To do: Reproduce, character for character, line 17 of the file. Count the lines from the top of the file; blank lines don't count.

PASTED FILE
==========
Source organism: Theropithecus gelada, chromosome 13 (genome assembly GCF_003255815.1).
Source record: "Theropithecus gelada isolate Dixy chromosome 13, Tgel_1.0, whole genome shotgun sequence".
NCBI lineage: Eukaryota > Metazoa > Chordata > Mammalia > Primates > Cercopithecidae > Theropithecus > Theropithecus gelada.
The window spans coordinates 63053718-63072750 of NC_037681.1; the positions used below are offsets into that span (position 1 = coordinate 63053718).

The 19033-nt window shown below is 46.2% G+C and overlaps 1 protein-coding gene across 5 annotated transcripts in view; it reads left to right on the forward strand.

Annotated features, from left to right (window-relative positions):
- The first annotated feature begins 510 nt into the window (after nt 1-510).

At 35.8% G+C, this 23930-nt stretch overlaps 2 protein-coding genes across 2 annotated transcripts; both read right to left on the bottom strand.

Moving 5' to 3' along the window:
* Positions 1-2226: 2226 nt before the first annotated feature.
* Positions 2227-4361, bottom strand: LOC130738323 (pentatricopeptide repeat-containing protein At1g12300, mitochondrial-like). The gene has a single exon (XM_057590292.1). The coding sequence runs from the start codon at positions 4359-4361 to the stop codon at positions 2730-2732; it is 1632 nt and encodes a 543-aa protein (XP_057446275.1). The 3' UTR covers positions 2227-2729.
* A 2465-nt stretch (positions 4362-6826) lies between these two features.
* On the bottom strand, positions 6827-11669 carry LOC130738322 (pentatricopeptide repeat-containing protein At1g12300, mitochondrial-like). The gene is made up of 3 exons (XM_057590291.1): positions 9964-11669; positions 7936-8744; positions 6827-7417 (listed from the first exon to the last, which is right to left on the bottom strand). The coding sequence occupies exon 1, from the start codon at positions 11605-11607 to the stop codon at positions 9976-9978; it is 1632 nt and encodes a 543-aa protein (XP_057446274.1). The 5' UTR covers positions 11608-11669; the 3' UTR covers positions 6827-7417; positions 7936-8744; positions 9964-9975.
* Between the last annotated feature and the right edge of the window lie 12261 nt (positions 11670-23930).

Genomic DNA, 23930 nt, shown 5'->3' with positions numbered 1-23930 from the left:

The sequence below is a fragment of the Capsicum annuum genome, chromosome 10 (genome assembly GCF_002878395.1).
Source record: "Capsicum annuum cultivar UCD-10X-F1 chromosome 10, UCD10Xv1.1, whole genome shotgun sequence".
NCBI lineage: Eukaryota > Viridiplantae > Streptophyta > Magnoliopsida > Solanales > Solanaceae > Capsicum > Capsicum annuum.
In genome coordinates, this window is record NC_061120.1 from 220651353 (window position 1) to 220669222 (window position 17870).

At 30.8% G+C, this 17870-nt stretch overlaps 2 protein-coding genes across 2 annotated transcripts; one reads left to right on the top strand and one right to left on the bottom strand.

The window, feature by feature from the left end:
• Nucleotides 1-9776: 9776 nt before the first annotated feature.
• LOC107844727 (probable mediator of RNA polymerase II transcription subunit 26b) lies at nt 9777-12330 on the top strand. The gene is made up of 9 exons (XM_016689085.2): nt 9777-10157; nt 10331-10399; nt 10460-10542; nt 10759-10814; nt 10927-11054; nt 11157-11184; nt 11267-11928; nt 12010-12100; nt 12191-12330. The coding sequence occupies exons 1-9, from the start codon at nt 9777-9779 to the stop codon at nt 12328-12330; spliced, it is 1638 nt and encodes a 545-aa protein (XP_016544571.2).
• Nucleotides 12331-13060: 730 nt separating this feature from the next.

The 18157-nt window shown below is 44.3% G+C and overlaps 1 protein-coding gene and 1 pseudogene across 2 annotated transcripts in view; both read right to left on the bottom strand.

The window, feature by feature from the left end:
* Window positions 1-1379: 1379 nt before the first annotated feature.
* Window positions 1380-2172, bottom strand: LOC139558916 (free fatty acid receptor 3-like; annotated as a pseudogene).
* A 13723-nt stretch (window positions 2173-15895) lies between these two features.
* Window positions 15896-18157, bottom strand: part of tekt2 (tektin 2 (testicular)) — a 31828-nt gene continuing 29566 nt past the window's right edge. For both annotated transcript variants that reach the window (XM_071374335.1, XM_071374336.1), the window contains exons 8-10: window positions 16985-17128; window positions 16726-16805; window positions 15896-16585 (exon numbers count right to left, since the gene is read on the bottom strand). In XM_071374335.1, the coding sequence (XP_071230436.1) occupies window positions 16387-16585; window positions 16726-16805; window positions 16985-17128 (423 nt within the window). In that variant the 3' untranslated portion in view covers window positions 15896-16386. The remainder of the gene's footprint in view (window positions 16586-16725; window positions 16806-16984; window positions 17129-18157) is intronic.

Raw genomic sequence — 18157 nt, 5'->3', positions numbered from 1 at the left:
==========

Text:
Source record: "Capsicum annuum cultivar UCD-10X-F1 chromosome 10, UCD10Xv1.1, whole genome shotgun sequence".